Brief # 115 – Technology Policy
Who Has Not Been Vaccinated?
By S. Bhianji
July 5, 2021
As of June 15, 2021, the Centers for Disease Control and Prevention stated that nearly 182 million Americans have received at least one dose of a Covid-19 vaccine. Of these 156 million have been fully vaccinated by the two-dose series made by Moderna & Pfizer or the single dose Johnson & Johnson vaccines.
On May 4th, President Biden had set a goal of vaccinating 70% of American adults by July 4th, 2021 and it appears this goal will be accomplished as nearly 67% of adults have already received at least one shot.
Healthcare providers are currently administering just above a million shots a day, but that is a decrease from a peak of 3.8 million two months ago. The key reason for the drop is that there were reports of blood clots in a small number of individuals; this led all states to pause the vaccination program. However, within a week, it was deemed that these blood clots were rare and only affected a handful of people; the vaccination was resumed but this time the population was not rushing to get vaccinated.
Experts indicate that in order to acquire resistance to the virus or reach herd immunity, at least 90% of the population will need to be vaccinated. But there are still millions of adult Americans who refuse to be vaccinated and children still are not eligible for the vaccine.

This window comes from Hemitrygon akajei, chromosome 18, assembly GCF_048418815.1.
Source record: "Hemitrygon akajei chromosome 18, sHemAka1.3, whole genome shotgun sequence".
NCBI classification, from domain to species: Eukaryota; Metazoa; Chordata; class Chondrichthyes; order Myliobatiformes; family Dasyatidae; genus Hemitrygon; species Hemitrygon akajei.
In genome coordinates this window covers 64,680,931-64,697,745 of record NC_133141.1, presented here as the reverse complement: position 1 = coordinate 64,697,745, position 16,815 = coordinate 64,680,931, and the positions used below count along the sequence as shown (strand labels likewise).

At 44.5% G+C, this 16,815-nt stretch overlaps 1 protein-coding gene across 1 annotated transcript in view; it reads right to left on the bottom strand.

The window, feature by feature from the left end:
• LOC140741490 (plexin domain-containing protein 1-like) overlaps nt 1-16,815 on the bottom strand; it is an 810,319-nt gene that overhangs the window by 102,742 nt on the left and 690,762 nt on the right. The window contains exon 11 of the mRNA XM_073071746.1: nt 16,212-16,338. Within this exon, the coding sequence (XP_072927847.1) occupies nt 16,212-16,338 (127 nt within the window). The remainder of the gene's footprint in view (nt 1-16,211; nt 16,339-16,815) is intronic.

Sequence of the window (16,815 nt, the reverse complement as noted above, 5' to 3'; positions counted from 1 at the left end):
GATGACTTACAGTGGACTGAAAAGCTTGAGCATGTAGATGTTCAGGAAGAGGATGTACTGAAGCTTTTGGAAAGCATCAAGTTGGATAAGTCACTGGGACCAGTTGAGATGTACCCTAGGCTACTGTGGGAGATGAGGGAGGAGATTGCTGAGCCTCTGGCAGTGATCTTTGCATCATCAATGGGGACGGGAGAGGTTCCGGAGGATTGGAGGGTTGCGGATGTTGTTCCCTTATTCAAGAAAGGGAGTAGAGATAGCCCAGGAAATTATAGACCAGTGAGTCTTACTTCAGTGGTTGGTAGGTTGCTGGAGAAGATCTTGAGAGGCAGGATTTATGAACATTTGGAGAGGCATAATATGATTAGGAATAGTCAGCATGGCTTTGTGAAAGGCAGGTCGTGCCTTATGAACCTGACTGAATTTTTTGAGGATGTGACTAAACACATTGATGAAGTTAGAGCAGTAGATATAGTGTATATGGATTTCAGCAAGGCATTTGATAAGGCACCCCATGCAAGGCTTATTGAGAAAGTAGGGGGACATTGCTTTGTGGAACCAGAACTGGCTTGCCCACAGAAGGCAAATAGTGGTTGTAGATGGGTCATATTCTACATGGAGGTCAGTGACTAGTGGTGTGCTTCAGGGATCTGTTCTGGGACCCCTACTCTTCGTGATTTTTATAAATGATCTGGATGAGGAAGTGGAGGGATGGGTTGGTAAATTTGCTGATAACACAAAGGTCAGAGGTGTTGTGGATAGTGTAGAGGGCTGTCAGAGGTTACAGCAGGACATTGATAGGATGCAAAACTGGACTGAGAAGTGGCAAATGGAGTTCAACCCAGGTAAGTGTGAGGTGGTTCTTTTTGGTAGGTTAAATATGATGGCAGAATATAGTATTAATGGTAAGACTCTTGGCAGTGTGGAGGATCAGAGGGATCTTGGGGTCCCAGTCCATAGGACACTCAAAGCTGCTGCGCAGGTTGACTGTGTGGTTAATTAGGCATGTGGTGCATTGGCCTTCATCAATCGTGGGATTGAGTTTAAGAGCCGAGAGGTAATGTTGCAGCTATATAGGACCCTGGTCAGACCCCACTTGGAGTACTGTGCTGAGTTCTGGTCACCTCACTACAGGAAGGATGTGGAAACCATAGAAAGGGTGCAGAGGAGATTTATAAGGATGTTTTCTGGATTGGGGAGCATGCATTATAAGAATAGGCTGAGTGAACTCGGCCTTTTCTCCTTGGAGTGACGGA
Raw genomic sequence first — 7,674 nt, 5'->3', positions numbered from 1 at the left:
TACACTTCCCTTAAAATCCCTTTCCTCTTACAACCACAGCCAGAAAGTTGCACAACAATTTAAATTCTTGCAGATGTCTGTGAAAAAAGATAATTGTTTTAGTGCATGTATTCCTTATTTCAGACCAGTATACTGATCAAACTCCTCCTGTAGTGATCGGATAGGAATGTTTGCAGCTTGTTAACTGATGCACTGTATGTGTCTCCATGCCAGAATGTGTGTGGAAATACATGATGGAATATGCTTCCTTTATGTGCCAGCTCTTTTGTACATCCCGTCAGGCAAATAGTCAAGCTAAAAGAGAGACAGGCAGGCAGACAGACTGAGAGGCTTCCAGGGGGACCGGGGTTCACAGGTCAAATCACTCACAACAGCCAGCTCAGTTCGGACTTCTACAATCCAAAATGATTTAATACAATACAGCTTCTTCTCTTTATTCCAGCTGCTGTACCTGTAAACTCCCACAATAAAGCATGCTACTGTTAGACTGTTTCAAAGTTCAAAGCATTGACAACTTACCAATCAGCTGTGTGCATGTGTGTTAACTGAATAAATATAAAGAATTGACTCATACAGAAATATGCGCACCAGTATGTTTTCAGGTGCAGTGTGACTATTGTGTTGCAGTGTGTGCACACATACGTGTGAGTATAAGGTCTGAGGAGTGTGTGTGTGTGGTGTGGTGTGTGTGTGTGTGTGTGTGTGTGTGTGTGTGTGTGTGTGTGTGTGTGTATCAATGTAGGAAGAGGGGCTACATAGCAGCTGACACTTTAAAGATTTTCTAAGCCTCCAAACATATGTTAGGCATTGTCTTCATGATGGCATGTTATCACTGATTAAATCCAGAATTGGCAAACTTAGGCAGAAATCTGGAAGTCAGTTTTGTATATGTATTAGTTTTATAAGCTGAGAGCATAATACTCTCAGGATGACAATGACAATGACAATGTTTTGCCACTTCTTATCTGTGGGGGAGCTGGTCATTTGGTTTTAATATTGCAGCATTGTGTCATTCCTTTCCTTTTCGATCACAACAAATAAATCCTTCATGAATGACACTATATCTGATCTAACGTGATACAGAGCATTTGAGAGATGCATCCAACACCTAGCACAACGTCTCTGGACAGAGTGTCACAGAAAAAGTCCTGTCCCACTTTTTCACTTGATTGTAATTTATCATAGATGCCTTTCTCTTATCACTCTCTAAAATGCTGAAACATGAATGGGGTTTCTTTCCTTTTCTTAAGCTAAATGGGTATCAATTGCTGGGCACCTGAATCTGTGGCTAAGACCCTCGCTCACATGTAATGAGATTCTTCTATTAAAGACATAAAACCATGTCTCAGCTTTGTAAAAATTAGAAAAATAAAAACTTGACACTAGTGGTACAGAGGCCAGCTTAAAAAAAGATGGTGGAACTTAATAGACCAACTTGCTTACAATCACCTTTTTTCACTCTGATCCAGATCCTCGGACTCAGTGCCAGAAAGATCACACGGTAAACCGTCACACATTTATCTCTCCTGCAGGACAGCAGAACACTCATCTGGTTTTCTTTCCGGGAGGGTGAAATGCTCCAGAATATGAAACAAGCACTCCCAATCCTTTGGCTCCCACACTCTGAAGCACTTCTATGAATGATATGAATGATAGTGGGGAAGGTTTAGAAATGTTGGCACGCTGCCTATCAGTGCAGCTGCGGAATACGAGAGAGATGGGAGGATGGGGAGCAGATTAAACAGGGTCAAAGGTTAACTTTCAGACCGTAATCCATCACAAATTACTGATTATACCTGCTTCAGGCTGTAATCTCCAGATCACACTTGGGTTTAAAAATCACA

So far no vaccine has been approved for use in children but at the same time millions of Americans refuse to be vaccinated- so whether we will ever achieve herd immunity remains questionable. Further, the pace of vaccination varies across the nation.
Overall, far fewer people living in the Southern and Western states have been vaccinated compared to other states. Some of the reasons cited for low vaccination rates in Southern States include limited access to vaccine sites, ongoing limitations in supplies, very confusing pre-booking procedures to get vaccinated, and hesitancy in getting vaccinated for fear of developing an adverse reaction.
Analysis of vaccine records by the New York Times reveals that overall vaccination rates are much lower in counties/states where the majority of citizens voted to re-elect former President Trump in 2020 or are Republicans.
Sadly even though the Biden administration had sought to ensure that there was even distribution of the vaccine to all states, this has not been the case. More than 6 months since the vaccine roll-out, the vaccination rates are much lower in socially disadvantaged communities than in the rest of America. The majority of the socially disadvantaged communities who remain unvaccinated are in the South, while the exact opposite is seen in the Northeast and Midwest.
Part of the problem with uneven vaccination rates is because the initial vaccine eligibility criteria only included healthcare workers, older Americans, and those with multiple comorbidities. To increase vaccination rates, universal eligibility was recently introduced which includes every citizen above the age of 12.
The CDC has expanded the use of the Pfizer vaccine for use in children over the age of 12; the aim is to get most teenagers vaccinated during the summer so that they are ready to start school in Sept 2021.
One piece of good news is that the death rates from Covid-19 have dropped significantly but the bad news is that nearly all Covid deaths are now seen in unvaccinated Americans.
US Coronavirus vaccine tracker. https://usafacts.org/visualizations/covid-vaccine-tracker-states/
See How Vaccinations Are Going in Your County and State. https://www.nytimes.com/interactive/2020/us/covid-19-vaccine-doses.html
Reporting COVID-19 Vaccinations in the United States. https://www.cdc.gov/coronavirus/2019-ncov/vaccines/reporting-vaccinations.html